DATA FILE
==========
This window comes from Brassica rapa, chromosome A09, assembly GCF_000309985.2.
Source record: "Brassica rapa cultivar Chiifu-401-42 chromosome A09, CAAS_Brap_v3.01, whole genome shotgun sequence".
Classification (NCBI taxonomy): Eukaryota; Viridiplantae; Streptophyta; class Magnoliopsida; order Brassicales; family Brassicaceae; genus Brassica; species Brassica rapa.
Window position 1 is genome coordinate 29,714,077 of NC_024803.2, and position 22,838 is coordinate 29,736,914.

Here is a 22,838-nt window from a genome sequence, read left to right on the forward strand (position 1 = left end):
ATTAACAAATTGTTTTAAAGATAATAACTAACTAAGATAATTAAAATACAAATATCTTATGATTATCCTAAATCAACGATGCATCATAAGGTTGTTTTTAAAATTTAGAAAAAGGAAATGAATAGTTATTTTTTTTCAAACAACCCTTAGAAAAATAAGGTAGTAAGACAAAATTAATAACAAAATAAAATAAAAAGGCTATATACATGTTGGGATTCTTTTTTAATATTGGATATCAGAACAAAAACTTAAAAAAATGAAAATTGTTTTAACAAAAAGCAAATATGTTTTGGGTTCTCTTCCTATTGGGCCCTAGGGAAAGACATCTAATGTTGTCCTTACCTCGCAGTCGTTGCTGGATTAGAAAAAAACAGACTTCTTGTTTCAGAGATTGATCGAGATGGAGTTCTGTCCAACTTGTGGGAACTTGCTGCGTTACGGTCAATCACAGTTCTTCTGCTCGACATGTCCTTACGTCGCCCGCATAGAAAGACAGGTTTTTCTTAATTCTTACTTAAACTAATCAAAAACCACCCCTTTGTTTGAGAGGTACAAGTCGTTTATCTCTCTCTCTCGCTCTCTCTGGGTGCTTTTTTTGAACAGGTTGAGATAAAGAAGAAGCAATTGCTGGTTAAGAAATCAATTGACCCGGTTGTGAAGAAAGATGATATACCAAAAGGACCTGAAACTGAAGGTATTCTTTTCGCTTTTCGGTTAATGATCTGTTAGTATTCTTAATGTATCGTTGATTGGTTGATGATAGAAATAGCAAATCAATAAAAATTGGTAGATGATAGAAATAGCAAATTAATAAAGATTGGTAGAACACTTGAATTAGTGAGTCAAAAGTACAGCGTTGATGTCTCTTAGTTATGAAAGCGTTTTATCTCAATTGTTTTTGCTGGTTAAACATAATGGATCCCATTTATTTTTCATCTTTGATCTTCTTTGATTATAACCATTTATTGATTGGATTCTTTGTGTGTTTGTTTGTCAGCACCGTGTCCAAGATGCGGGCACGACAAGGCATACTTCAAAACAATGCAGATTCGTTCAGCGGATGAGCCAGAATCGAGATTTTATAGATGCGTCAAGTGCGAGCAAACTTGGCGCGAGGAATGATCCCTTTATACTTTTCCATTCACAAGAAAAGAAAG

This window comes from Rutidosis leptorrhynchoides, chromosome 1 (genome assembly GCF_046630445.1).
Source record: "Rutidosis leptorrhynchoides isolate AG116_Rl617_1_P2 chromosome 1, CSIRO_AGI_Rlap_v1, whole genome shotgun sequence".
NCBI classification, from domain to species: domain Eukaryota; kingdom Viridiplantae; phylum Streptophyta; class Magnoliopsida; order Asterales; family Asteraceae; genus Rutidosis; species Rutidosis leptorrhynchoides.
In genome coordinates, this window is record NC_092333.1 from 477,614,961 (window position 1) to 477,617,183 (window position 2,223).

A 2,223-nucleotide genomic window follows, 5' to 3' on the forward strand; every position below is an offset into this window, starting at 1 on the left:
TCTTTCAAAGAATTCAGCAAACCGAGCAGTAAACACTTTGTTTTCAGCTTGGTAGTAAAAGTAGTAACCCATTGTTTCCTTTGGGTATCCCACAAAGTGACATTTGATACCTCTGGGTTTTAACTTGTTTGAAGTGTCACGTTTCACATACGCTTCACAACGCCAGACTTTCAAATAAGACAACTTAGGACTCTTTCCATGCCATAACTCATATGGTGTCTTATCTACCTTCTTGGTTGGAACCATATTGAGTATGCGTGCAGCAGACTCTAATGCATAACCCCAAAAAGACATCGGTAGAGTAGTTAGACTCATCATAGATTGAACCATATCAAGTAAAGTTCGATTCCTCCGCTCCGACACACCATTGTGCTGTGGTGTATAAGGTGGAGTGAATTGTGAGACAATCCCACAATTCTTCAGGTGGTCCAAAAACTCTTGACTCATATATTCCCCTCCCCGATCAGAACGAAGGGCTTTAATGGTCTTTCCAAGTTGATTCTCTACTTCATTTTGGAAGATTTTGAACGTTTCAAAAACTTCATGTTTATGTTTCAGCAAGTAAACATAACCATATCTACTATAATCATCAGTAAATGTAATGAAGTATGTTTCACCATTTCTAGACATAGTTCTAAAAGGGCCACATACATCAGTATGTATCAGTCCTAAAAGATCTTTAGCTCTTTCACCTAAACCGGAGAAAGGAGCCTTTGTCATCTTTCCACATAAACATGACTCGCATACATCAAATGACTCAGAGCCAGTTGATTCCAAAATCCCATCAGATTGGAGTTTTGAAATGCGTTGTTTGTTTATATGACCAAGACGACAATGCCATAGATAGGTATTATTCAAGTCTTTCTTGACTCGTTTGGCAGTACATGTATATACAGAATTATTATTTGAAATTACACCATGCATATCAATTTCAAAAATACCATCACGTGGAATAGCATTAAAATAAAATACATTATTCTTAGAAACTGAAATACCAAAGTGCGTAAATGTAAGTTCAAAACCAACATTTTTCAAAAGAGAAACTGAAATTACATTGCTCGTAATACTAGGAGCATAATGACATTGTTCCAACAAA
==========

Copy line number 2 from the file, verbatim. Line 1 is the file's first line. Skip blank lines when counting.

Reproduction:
Source record: "Brassica rapa cultivar Chiifu-401-42 chromosome A09, CAAS_Brap_v3.01, whole genome shotgun sequence".